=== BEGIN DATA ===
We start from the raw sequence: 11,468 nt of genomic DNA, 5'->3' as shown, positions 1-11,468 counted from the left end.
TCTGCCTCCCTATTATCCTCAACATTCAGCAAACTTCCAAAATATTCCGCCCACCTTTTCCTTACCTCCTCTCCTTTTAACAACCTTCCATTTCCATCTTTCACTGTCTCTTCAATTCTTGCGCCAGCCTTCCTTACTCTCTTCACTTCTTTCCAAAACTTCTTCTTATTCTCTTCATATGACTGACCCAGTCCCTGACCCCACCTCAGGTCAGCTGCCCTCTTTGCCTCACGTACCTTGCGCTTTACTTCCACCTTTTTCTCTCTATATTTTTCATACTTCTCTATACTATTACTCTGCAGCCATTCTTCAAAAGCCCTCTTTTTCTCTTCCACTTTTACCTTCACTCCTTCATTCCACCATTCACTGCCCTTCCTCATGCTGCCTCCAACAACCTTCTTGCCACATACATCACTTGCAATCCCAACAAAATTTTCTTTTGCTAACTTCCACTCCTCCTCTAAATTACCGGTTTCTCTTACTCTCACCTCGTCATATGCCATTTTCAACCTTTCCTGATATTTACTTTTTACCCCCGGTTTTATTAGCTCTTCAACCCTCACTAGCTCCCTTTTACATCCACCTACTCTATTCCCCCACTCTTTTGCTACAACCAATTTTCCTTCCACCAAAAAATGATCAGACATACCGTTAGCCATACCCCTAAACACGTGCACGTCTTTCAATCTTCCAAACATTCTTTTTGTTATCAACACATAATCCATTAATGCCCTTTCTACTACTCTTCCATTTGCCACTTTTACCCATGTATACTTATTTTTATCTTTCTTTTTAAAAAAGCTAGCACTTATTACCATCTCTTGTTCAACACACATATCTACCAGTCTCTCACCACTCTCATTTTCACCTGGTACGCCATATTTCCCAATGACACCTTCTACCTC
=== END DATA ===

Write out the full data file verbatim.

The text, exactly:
We start from the raw sequence: 11,468 nt of genomic DNA, 5'->3' as shown, positions 1-11,468 counted from the left end.
TCTGCCTCCCTATTATCCTCAACATTCAGCAAACTTCCAAAATATTCCGCCCACCTTTTCCTTACCTCCTCTCCTTTTAACAACCTTCCATTTCCATCTTTCACTGTCTCTTCAATTCTTGCGCCAGCCTTCCTTACTCTCTTCACTTCTTTCCAAAACTTCTTCTTATTCTCTTCATATGACTGACCCAGTCCCTGACCCCACCTCAGGTCAGCTGCCCTCTTTGCCTCACGTACCTTGCGCTTTACTTCCACCTTTTTCTCTCTATATTTTTCATACTTCTCTATACTATTACTCTGCAGCCATTCTTCAAAAGCCCTCTTTTTCTCTTCCACTTTTACCTTCACTCCTTCATTCCACCATTCACTGCCCTTCCTCATGCTGCCTCCAACAACCTTCTTGCCACATACATCACTTGCAATCCCAACAAAATTTTCTTTTGCTAACTTCCACTCCTCCTCTAAATTACCGGTTTCTCTTACTCTCACCTCGTCATATGCCATTTTCAACCTTTCCTGATATTTACTTTTTACCCCCGGTTTTATTAGCTCTTCAACCCTCACTAGCTCCCTTTTACATCCACCTACTCTATTCCCCCACTCTTTTGCTACAACCAATTTTCCTTCCACCAAAAAATGATCAGACATACCGTTAGCCATACCCCTAAACACGTGCACGTCTTTCAATCTTCCAAACATTCTTTTTGTTATCAACACATAATCCATTAATGCCCTTTCTACTACTCTTCCATTTGCCACTTTTACCCATGTATACTTATTTTTATCTTTCTTTTTAAAAAAGCTAGCACTTATTACCATCTCTTGTTCAACACACATATCTACCAGTCTCTCACCACTCTCATTTTCACCTGGTACGCCATATTTCCCAATGACACCTTCTACCTC